Alloromantics vs. aromantics: the great divide

I want to take a moment to talk about the perceived divide between alloromantic* aces and aromantic aces.  You’ve probably seen it in those “oh man, asexual people actually exist” articles; there will be a line that says something like, “Asexual people, like sexual people, can fall in love, date, and marry!”  Maybe there’s then a line suggesting that aromantic people exist too, or maybe they aren’t mentioned at all.  Or maybe you’ve seen one of the blog posts about how asexual people are just like allosexual people, but without the sexual attraction!  …except for aromantics; we don’t know what their deal is.  Or maybe you were reading about how asexual people can have romantic relationships–unless they’re aromantic, in which case they get to have queerplatonic relationships instead.  Or maybe you’ve seen one of those arguments about whether or not asexuals are queer, and nobody’s really sure what to do with the aromantics, so they sort of shove them in the corner and ignore them.  Or maybe you’ve seen the queer_fest prompts, a number of which ask for a character to be “asexual, not aromantic,” implying that aromantic is the default for asexual people and that “not aromantic” means “alloromantic,” since often the prompts are asking for what’s clearly intended to be a romantic pairing.

The fact of the matter is, a lot of the time it seems as though aro aces are treated as though they are somehow fundamentally different than other aces, which is to say alloromantic aces.  In fact, as I discussed in a post for Carnival of Aces last year, there are separate words for aro aces and alloromantic aces in Japanese.  I can’t say for certain, but I think that perhaps some of the divide is caused by the attitudes Siggy wrote about in his post on liberationism and assimilationism in asexuality–if aces are just like non-aces minus the sexual attraction, they probably don’t seem as threatening to the status quo.  Aro aces, on the other hand, don’t fall into the “non-aces minus the sexual attraction” category, and so nobody’s really sure what to do with them.

Regardless of the cause, there is a definite tendency to separate aros from alloromantic aces.  Unfortunately, this approach sometimes winds up being more divisive and confusing than it is helpful because:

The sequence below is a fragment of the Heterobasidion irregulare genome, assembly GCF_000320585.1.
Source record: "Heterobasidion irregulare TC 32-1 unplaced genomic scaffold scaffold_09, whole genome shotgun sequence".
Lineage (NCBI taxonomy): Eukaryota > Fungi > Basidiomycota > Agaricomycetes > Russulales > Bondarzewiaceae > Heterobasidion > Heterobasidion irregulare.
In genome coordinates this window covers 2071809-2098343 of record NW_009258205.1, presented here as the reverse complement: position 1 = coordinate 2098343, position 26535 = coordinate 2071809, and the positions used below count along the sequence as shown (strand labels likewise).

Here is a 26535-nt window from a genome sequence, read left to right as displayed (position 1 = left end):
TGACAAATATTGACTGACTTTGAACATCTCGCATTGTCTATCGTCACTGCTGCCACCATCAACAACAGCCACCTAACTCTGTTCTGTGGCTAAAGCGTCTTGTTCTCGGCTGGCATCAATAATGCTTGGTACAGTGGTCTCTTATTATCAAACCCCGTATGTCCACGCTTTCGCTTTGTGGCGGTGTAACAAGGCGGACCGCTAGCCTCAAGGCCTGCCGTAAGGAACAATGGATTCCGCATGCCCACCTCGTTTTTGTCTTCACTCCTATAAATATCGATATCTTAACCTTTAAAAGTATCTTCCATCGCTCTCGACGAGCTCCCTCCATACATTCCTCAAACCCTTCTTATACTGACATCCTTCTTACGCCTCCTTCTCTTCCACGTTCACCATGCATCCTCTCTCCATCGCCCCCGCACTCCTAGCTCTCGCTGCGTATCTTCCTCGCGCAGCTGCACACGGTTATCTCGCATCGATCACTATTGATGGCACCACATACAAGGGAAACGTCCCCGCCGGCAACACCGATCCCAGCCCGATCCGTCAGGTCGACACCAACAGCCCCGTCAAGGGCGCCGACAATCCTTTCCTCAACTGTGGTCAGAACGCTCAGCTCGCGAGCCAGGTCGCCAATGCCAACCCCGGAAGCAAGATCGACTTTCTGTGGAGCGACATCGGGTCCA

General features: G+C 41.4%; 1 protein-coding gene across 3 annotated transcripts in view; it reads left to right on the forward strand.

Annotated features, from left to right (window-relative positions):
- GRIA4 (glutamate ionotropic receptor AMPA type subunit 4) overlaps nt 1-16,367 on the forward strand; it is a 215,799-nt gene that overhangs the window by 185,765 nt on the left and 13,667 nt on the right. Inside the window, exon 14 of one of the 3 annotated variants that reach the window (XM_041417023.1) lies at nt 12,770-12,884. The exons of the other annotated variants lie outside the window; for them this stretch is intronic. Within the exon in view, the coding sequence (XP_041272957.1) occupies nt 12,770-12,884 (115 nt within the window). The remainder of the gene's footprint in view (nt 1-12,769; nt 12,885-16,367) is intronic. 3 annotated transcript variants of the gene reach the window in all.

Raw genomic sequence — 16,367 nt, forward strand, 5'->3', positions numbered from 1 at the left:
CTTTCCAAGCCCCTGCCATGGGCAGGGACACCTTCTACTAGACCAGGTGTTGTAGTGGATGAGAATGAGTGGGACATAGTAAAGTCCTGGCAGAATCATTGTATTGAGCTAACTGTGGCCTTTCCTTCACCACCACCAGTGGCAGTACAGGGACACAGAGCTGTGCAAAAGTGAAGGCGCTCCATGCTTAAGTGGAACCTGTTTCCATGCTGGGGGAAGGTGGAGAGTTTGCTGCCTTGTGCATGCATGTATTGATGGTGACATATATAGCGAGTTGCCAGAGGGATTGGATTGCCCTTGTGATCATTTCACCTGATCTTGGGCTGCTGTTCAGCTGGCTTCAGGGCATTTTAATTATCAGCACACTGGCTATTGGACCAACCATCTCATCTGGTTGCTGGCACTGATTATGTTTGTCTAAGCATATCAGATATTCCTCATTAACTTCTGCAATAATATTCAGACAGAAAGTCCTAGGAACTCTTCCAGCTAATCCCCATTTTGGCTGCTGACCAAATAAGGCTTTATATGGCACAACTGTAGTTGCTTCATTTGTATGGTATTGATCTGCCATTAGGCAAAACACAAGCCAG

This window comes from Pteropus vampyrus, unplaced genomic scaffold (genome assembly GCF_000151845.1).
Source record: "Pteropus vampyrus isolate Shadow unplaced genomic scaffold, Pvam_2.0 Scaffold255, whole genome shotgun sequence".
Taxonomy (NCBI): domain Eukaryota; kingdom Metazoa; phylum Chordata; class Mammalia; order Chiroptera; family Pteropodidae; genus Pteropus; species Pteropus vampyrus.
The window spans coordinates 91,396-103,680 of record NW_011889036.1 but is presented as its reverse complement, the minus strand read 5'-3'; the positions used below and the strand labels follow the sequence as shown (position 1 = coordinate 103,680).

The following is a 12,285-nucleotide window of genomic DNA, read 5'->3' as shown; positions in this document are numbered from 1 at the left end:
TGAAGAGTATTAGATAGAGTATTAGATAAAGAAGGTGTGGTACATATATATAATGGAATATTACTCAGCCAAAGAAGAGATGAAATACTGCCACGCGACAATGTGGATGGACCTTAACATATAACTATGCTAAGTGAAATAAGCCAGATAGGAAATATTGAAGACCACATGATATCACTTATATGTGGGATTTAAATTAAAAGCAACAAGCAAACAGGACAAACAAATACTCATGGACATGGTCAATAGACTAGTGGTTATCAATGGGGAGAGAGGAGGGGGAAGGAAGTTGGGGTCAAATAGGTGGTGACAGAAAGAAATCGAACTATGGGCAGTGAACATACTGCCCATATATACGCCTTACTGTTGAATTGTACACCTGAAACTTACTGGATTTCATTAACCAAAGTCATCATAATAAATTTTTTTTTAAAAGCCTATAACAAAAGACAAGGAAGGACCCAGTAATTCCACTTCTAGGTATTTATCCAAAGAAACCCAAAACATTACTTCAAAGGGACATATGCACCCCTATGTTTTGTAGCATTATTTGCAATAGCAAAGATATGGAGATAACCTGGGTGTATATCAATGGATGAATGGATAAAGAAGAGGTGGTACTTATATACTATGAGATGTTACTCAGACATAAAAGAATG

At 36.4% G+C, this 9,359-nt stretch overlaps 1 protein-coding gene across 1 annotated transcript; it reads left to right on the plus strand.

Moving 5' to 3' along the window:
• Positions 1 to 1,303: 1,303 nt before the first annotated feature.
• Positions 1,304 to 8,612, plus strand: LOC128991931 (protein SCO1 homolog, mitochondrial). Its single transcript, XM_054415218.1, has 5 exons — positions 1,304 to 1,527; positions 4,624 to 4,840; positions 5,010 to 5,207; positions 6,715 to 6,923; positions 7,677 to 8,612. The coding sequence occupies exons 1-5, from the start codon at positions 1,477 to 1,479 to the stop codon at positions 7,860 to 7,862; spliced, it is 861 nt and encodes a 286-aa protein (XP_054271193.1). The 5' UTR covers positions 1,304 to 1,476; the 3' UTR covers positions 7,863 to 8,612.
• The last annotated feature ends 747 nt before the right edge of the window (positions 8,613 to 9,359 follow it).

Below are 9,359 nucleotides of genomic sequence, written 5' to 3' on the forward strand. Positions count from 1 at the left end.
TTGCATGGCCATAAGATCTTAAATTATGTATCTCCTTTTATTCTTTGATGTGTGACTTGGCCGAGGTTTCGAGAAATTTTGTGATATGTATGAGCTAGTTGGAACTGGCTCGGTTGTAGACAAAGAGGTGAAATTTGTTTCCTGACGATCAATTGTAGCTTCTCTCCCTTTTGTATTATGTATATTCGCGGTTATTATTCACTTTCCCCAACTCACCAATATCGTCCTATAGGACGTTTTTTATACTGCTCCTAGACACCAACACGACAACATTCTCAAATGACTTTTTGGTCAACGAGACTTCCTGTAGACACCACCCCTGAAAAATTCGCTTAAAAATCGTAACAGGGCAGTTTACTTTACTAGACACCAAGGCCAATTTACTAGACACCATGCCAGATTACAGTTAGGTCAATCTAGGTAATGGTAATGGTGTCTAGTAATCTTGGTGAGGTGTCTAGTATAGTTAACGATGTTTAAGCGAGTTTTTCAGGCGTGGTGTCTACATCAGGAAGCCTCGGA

1. It’s not all black and white (pun entirely intended).  Grey-romantics exist!  There might not be many of us, and we might not be super vocal, but we do exist.  I can’t speak for other grey-romantics, but I would say that I am functionally aromantic 80-85% of the time, and when I (very, very, very) occasionally get a crush on someone, my brain goes, “WHAT???  SUDDENLY ROMANTIC ATTRACTION????  HOW????”  Obviously, grey-romantic folks are going to define their experiences differently–some might consider themselves “aromantics who occasionally experience romantic attraction” while others might consider themselves “alloromantics who occasionally have aromantic periods.”  (You get the same sort of conflicting self-conceptions when you’re talking to grey-As.)  Some greyros might identify more strongly with aros, some might identify more strongly with alloromantic aces, and some might hop back and forth depending on the day, whether they’re crushing on someone or not, and/or the phase of the moon.  (Some might also not identify with either group, as happens with grey-As as well!)

The point is, not everyone feels like they can easily fit into either the “alloromantic” or “aromantic” categories, so when people try to push the two categories as far away from each other as possible and create strict dividing lines, all those people in the middle fall through the cracks.

2. Not everyone finds romantic attraction/orientation a useful concept.  Wtfromantics and ???romantics and whattheheckevenisromantics** exist!   Not everyone can easily figure out their romantic orientationor even finds romantic orientation a useful concept–so dividing aces up by romantic orientation is a bit like asking if they are a bandersnatch or a borogove; if you aren’t even sure what those words mean, it’s really hard to pick which one you are!  A fair number of the wtfromantics I know tend to identify more strongly with the aromantic community, but still find some of the discourse occurring in non-aro spaces helpful.  On the other hand, I also know a weirdly large number of wtfromantics who are in relationships with alloromantic folks.  Thus, forcing them to choose one community, space, or discourse over the other for the sake of creating discrete groups does them a disservice.